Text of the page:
Yang's Experience at Wat Tham Krabok
In the last decade, KaYing has intensified her work around ending gender-based violence and creating gender equity through movement building among the Southeast Asian refugee and immigrant diaspora. Related to this work, in 2008 she founded the first Hmong women’s organization in Laos which helps women and girls to access educational and economic opportunities. In 2013, she became the co-founder and President of RedGreen Rivers, a social enterprise working with women and girls in the Mekong Region to build sustainable communities. Today she is the Director of Programs for the Coalition of Asian American Leaders. She is also a recipient of a 2019 Bush Fellowship from the Bush Foundation.
After the refugee camps closed, many Hmong refugees stayed behind in Thailand instead of relocating to a different country including those who went to live at Wat Tham Krabok. Wat Tham Krabok is a Buddhist temple compound that housed displaced Hmong who did not want to relocate to a third country.
“Wat” is Thai for temple and Tham Krabok is a cave (also known as WTK). The Hmong who went to WTK said they went there to participate in the well-known heroin and opium drug detoxification program. Because the location was not an official refugee camp it did not have the support and resources historically provided by the United Nations High Commissioner for Refugees (UNHCR) which supported all the refugee camps that began closing between 1991-1993. Since WTK is not a refugee camp, Hmong people no longer received basic necessities assistance, such as food, medical care, shelter, and water normally provided by the international community. During the early 1990s, there was an estimated 30,000 Hmong living there. By 2003, 15,000 were left, the majority of whom were women and children.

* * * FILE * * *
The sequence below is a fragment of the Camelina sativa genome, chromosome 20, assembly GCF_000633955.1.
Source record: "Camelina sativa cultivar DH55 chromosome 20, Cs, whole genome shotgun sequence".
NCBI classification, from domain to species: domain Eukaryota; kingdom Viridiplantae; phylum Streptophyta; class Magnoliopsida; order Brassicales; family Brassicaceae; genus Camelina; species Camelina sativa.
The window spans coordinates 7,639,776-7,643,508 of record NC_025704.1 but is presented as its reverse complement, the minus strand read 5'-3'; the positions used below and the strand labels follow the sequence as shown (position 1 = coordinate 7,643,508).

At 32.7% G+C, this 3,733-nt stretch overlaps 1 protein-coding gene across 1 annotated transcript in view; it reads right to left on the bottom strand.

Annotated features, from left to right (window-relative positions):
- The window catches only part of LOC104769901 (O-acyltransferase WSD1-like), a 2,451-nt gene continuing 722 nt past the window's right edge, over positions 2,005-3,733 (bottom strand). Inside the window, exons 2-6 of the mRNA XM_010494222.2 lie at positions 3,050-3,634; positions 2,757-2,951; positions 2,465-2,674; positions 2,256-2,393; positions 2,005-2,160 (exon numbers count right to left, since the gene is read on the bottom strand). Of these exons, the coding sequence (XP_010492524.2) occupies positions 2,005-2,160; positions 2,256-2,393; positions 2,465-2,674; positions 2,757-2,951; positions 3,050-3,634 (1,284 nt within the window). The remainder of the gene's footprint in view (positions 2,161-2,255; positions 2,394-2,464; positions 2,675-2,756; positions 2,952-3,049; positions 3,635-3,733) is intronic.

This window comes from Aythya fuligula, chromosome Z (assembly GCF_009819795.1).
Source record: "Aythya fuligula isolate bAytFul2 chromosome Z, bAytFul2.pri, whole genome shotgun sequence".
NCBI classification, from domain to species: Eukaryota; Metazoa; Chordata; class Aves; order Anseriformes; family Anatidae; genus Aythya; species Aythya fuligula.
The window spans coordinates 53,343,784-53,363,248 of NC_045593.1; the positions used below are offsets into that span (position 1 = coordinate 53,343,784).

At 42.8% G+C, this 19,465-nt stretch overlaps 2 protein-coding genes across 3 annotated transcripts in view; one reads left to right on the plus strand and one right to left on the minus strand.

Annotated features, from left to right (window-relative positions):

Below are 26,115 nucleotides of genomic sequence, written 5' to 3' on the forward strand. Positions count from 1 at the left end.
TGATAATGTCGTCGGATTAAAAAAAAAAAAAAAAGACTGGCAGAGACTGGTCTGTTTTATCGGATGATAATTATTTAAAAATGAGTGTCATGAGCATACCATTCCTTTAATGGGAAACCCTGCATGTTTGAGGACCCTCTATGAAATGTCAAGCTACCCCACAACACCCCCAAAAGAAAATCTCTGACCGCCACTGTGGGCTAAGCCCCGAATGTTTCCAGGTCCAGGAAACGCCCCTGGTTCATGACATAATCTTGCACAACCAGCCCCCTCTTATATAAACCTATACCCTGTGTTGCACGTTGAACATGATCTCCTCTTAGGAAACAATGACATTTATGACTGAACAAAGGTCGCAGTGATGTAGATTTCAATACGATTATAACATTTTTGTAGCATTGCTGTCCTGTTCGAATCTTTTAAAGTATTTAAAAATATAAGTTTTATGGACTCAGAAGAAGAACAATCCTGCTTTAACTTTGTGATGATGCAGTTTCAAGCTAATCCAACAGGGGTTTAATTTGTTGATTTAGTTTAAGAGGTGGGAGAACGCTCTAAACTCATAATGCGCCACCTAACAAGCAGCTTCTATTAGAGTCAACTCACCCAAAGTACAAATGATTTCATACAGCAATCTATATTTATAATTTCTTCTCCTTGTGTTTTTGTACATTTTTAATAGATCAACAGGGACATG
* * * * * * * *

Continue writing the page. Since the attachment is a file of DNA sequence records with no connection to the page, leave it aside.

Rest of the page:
One of the basic needs of the WTK community was access to water. Hmong residents acquired water from water towers and wells built with the help of the monks who also lived in the monastery there. Collecting water tended to be the job of women and children, mostly young girls who were 8 to 10 years old. They pushed wagons to the water tower and loaded containers. These were extremely heavy to push back home and this kind of task combined with malnutrition stunted many young women and girls’ growth. Sanitation was also an issue because these containers were previously used to store fuel. Their health was impacted by many things, especially simple things such as people not having proper soap to bathe or detergent to wash dishes and children often didn’t wash their hands well.
Many Hmong people at WTK were permitted to work as laborers to support themselves. Groups of young people waited in a field to be picked up to work as day laborers at different locations in nearby towns. Men and women will go in different trucks. They carried their own small stools to sit on in the back of trucks and were taken to farm for others, then returned to WTK in the late afternoon. They described it as hard and exhausting work. A day’s work would provide food for that day. For supplementary income, almost everyone at WTK made story cloths that they sent to the US to sell. The Hmong diaspora is an economic engine for communities globally and Hmong refugees were critical contributors.
Learn more about Wat Tham Krabok:
- We Are Water: May Yer Thao’s Experience at Wat Tham Krabok
- HmongStudies.org PDF: A Photo Essay of the Hmong Experience at Wat Tham Krabok in Thailand (By Pao Lor)
- HmongStudies.org PDF: Coming Home? The Integration of Hmong Refugees from Wat Tham Krabok, Thailand, into American Society (By Grit Grigoleit, M.A)